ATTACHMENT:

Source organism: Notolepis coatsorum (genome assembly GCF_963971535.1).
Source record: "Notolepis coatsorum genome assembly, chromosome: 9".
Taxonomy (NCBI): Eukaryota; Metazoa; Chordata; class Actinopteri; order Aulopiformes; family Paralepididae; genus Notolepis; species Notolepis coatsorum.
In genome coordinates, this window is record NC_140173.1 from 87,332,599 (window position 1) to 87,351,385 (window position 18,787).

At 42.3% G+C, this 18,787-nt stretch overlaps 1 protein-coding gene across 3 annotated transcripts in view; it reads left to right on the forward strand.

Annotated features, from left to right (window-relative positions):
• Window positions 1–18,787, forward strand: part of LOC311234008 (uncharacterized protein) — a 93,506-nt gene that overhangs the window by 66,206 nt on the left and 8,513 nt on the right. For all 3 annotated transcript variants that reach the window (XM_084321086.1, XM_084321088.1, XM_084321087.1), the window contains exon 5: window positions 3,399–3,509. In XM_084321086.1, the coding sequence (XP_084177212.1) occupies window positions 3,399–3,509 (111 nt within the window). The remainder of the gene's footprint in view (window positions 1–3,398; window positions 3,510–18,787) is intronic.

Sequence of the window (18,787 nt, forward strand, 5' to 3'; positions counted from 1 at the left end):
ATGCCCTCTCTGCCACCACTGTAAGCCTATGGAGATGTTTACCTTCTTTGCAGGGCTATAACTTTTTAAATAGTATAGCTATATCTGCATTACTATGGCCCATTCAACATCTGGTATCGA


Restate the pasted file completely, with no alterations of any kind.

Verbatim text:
Source organism: Notolepis coatsorum (genome assembly GCF_963971535.1).
Source record: "Notolepis coatsorum genome assembly, chromosome: 9".
Taxonomy (NCBI): Eukaryota; Metazoa; Chordata; class Actinopteri; order Aulopiformes; family Paralepididae; genus Notolepis; species Notolepis coatsorum.
In genome coordinates, this window is record NC_140173.1 from 87,332,599 (window position 1) to 87,351,385 (window position 18,787).

At 42.3% G+C, this 18,787-nt stretch overlaps 1 protein-coding gene across 3 annotated transcripts in view; it reads left to right on the forward strand.

Annotated features, from left to right (window-relative positions):
• Window positions 1–18,787, forward strand: part of LOC311234008 (uncharacterized protein) — a 93,506-nt gene that overhangs the window by 66,206 nt on the left and 8,513 nt on the right. For all 3 annotated transcript variants that reach the window (XM_084321086.1, XM_084321088.1, XM_084321087.1), the window contains exon 5: window positions 3,399–3,509. In XM_084321086.1, the coding sequence (XP_084177212.1) occupies window positions 3,399–3,509 (111 nt within the window). The remainder of the gene's footprint in view (window positions 1–3,398; window positions 3,510–18,787) is intronic.

Sequence of the window (18,787 nt, forward strand, 5' to 3'; positions counted from 1 at the left end):
ATGCCCTCTCTGCCACCACTGTAAGCCTATGGAGATGTTTACCTTCTTTGCAGGGCTATAACTTTTTAAATAGTATAGCTATATCTGCATTACTATGGCCCATTCAACATCTGGTATCGA